August 26, 2013

Zilog Z80 Z0840004PSC : weekend die-shot

After taking photos of Z80-compatible CPU's from DDR and USSR we finally got the original Zilog's Z80. This chip had datecode 9012.

If you compare the dies of original Z80 and DDR/USSR ones - you can see that original Z80 has much denser peripherals layout. Also, in the middle of the die there is a word "DC", while on compatible processors there is just a blank space at the same place.

Die size 3545x3350 µm. It's area is 1.6 times smaller than T34VM1.

August 25, 2013

Altera Cyclone EP1C3 : weekend die-shot

Altera Cyclone EP1C3 is the smallest 1-st generation FPGA from Altera. It has 2910 LE, 1 PLL and 58.5 kibibit of memory (13 M4K blocks, 128x36 bit each).

On the polysilicon level we can see that each M4K block is subdivided into 2 halves (26 "rectangles" total in 2 columns). Array of logical elements is non-symmetrical, on the right side of the array right in the middle there is an PLL.

Half of die area is occupied by peripherals, which is not surprising given all the variety of supported IO standards.

August 12, 2013

T34VM1 - soviet Z80: weekend die-shot

T34VM1 is Z80-compatible processor manufactured in Soviet Union / Russia by Angstrem in 1991 and probably later.
Die size 4513x4251 µm.

Marking on the die "U880/5" suggests that it was likely manufactured from mask set received from east Germany company VEB Mikroelektronik "Karl Marx" in Erfurt (MME).

We also made photo of ceramic package itself as it's quite rare chip:

"ОП" marking on the ceramic package means "experimental batch".
August 11, 2013

ULN2003 - practical example of «reading» microchip schematic

We often receive comments that while our microchip photos are beautiful and interesting, it is completely unclear how integrated circuit implements basic elements and form larger circuit. Of course it is impossible to do a detailed review of an 1'000'000 transistor chip, so we've found simpler example: ULN2003 - array of Darlington transistors.

Despite it's simplicity this microchip is still widely used and mass manufactured. ULN2003 contains 21 resistors, 14 BJT transistors and 7 diodes. It is used to control relatively high load (up to 50V/0.5A) from microcontroller pin. Canonical use case - controlling segments of large 7-segment LED displays.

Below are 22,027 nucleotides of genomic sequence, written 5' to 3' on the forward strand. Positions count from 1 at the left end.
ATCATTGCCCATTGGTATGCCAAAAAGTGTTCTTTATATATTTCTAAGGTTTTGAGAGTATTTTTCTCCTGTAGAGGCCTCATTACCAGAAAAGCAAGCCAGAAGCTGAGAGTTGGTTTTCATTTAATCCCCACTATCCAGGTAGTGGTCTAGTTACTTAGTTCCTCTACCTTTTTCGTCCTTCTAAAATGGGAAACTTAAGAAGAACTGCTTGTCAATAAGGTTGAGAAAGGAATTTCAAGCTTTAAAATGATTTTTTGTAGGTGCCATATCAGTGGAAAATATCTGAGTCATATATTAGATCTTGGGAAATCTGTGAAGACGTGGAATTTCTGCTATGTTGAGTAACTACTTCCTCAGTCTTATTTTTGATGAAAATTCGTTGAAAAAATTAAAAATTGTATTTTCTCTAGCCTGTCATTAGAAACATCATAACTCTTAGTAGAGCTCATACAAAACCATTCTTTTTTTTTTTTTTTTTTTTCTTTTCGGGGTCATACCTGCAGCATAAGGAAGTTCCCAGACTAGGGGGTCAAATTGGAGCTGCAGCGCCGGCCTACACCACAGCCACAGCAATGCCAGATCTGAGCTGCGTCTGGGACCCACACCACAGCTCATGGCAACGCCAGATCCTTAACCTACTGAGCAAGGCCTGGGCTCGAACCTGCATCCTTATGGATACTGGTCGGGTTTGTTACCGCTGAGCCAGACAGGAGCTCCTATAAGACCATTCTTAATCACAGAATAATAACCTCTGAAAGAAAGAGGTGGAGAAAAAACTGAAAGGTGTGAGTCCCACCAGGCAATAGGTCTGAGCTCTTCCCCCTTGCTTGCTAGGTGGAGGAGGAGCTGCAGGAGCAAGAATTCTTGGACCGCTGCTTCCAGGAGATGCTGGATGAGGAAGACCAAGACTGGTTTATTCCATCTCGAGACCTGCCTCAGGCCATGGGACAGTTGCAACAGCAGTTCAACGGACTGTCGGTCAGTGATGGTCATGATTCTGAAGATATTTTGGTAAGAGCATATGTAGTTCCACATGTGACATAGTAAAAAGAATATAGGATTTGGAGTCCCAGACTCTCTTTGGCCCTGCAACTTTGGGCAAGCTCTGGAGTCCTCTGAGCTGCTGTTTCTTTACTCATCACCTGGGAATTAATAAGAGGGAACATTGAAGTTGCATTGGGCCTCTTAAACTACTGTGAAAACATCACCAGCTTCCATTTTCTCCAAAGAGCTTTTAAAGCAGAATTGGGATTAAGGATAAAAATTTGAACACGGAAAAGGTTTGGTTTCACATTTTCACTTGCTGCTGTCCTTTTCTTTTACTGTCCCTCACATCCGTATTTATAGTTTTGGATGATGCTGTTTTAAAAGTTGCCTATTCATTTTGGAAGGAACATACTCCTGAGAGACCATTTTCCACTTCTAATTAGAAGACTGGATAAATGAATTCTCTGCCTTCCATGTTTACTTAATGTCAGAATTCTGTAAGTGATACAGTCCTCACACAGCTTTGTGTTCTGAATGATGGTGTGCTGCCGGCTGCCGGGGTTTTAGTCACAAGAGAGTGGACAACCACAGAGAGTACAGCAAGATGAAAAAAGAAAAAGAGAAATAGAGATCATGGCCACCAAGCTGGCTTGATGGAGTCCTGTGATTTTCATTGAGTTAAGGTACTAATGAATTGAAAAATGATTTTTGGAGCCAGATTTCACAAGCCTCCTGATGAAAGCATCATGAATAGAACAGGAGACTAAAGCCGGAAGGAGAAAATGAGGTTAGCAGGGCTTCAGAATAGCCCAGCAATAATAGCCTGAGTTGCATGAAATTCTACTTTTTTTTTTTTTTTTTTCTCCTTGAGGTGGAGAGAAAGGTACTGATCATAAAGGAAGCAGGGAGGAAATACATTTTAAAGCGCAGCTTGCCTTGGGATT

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June 25, 2013

Bitfury - specialized Bitcoin processor : weekend die-shot

Recently we've received sample chips from engineering run of Bitfury - specialized Bitcoin processor.

Compared to Avalon/BFL it is much more advanced thanks to 55nm manufacturing technology (TSMC) and full-custom design. Performance of single chip is ~2-3 Ghash/sec (final numbers are TBD) compared to ~282 Mhash/sec for Avalon.

Designer of Bitfury decided to remain anonymous, it is only known that he is from Ukraine. This was his first ASIC project, he was doing few FPGA projects in the past. What is even more unbelievable is that due to tight time requirements they had to skip MPW run and go straight to full mask run. Cost of mistake was extremely high, but it all worked from the first time. Final devices would be assembled by Metabank in Russia.


The package is QFN again (like in Avalon) - due to it's excellent thermal performance and short/low inductance connections to leads.

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June 11, 2013

Avalon - specialized Bitcoin processor : weekend die-shot

Yifu Guo (designer of Avalon) agreed to send us several chips for decapsulation, but while they were slowly traveling around the world - needbmw gave us damaged chip from his working Avalon mining unit.

Damaged chip itself (fortunately, die itself is not damaged):
This tiny thing does 282 Mhash/s (like AMD 6970 videocard), consuming ~2.5W of power.

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May 28, 2013

K553UD1A : weekend die-shot

K553UD1A is one of the first Soviet integrated operational amplifiers. This one was manufactured in June 1978.

It is a functional analog of µa709, though, it is not it's per-layer copy:

Image from diyaudio.com.